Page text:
One of the most moving scenes during the post-apartheid South African Truth and Reconciliation Commission was when Archbishop Desmond Tutu, who was chairing the commission, collapsed upon hearing the shocking confession of a white police officer. This police officer had killed a Black man, Simphiwe, with rat poison, then burned his body on a bonfire, while the officer and his colleagues roasted their lunch.
Many years later while reflecting on this atrocity, Archbishop Tutu said, “I was completely shocked about how low we had descended in our disregard for human life. We had come so low that someone would be burning the body of another human being while he himself roasted his lunch by the side at the same time.”
Most of the problems facing the world today are getting more complex because of a collapsing global ethical framework, resulting from the loss of a sense of our common humanity in a common home. For instance, COP26 was unable to reach a collective decision on some measurable targets to meet the existential crisis of climate change. The world has failed in addressing the painful devastation of COVID-19 on the world’s poor because of vaccine politics and global health inequity. Many people are being oppressed and sinking into destitution because of unjust social policies. There are so many people who are considered disposable because of their place of birth, race, religion, socioeconomic status, nationality, sexuality, and gender.
Most of the problems facing the world today are getting more complex because of a collapsing global ethical framework, resulting from the loss of a sense of our common humanity in a common home.
Tutu’s call for ubuntu is what comes to my mind as an African when I read Fratelli Tutti, Pope Francis’ call for global fraternity built on the culture of encounter. Ubuntu is an African ethics of community affirming that a person is only a person through other persons. Ubuntu begins with a recognition that we are all related through a bond of love and community. Ubuntu is a spirituality of encounter that moves everyone to see our connectivity in the life and future of each other. It is only in encountering each other and in affirming the subjectivity of each other with respect and reverence that we can create the conditions for human and cosmic flourishing.
I see such a striking resonance between Pope Francis’ culture of encounter and African ubuntu that I wish to propose that the culture of encounter is Pope Francis’ ubuntu for global fraternity and solidarity. The culture of encounter is Pope Francis’ proposal for building relationships as the basis for solidarity among humans and between humans and nature. The emphasis on relationship in Pope Francis’ teachings seems to me an important theological aesthetics for reconceptualizing the intersubjective ethics of recognition and action today.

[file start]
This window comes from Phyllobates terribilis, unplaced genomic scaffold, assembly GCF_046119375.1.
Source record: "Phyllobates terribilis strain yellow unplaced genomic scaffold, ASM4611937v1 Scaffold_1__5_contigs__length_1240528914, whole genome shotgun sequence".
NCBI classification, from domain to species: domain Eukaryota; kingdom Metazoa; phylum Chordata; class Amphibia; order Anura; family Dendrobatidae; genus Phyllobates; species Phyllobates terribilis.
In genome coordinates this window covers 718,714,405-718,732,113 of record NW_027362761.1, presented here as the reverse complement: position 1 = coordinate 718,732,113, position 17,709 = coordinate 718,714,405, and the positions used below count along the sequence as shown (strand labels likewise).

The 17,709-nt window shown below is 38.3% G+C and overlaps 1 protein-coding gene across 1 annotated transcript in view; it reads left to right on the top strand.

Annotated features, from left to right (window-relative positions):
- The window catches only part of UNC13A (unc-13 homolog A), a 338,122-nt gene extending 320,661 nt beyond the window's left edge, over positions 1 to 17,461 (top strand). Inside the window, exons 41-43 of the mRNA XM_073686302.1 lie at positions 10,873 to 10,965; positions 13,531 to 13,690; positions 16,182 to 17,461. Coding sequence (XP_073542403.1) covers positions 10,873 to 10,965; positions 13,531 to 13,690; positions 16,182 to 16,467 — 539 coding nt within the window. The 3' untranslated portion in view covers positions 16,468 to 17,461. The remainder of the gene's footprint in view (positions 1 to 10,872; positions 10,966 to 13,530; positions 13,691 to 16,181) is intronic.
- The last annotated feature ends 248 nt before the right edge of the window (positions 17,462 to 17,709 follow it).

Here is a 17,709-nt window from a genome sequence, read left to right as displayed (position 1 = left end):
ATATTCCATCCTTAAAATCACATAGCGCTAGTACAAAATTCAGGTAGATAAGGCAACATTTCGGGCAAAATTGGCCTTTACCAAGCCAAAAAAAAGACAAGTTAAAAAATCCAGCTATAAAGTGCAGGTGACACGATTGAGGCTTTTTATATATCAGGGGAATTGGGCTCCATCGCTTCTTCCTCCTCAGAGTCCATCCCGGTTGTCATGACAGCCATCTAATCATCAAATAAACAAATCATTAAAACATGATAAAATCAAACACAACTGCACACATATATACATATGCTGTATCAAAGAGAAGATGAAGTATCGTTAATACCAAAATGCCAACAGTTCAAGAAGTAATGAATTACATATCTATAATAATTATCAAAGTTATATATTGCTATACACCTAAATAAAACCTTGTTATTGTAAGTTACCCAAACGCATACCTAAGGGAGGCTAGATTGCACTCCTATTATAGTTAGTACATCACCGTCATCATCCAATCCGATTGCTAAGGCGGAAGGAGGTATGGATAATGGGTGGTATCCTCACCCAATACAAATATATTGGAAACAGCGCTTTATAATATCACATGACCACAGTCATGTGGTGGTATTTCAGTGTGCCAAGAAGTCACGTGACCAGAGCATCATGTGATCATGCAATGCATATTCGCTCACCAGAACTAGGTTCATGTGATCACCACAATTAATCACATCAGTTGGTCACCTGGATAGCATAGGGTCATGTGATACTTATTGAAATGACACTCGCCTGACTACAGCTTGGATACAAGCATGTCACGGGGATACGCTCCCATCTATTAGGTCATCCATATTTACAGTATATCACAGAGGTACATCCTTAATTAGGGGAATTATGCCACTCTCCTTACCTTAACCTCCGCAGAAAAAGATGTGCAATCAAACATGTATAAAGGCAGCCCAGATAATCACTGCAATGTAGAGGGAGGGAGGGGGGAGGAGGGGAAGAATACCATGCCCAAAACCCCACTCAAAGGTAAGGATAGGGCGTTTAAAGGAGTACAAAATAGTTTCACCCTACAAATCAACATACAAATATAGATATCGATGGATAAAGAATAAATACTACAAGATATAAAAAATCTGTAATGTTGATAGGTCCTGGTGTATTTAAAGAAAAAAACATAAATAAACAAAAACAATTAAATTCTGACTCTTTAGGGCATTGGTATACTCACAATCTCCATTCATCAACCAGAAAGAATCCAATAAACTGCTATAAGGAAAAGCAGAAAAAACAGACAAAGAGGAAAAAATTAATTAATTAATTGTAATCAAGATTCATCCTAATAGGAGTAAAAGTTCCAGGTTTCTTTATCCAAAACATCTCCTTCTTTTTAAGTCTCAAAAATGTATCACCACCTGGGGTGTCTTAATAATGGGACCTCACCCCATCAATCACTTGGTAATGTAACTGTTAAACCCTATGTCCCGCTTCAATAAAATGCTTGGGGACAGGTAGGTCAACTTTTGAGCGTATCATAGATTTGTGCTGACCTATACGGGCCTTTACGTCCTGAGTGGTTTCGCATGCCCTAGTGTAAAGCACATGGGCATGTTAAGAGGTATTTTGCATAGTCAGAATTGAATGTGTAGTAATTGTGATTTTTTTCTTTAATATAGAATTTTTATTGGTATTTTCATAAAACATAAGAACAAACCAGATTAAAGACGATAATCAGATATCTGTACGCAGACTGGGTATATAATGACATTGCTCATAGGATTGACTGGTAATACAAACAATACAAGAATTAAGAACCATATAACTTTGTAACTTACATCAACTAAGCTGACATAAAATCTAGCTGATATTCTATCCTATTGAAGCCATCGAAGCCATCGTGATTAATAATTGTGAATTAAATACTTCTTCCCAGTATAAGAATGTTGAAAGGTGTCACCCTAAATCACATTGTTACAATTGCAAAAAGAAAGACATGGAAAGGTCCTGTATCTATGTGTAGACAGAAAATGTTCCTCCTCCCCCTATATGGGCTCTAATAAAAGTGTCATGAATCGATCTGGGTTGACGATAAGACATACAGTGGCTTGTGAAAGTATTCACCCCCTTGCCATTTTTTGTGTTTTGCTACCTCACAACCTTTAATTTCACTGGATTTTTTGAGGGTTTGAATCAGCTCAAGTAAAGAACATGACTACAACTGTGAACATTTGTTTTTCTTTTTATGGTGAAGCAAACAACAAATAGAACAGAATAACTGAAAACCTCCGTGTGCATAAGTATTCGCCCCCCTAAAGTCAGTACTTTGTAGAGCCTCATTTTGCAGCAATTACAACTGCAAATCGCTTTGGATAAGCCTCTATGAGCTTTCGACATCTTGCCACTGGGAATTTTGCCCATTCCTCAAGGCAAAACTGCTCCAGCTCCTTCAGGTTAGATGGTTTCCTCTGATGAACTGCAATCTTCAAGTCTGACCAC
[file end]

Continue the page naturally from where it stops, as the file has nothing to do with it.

As an ubuntu model for building the global community, Pope Francis applies the culture of encounter as a way of seeing the other, as well as a way of being with the other in the world: “Each of us is fully a person when we are part of a people” (FT, 182). This is a paradigm shift that invites people to move away from a single narrative of culture and identity (FT, 12) and toward a more expansive embrace of the connections between all things—humans, God, and nature (FT, 34, 66, 50). The culture of encounter is a social ethics that is capable of shattering the walls constructed by narrow structures, systems, and institutional practices that have built social hierarchies between peoples, cultures, and religions (FT, 195). The culture of encounter inspires a new ethical vision and momentum that is capable of moving people to transcend themselves and their enslavement to race, nation, and other forms of identity in order to enter into the ever-expansive encounter with otherness and a deeper dialogue with the other (FT, 111).
As an ubuntu model for building the global community, Pope Francis applies the culture of encounter as a way of seeing the other, as well as a way of being with the other in the world.
In embracing this way of seeing and being-in-the-world, people can discover the beauty of otherness, entering into a new world and a new Gospel in every new moment of encounter. This movement of the heart, head, and will motivates people to search for new solutions and approaches to repairing the world. People can, for instance, seek new ways to reweave the bonds of love that have been broken by violence, ideological battles, structural violence, injustice, and destructive economies that often discard the poor and vulnerable (FT, 18–20).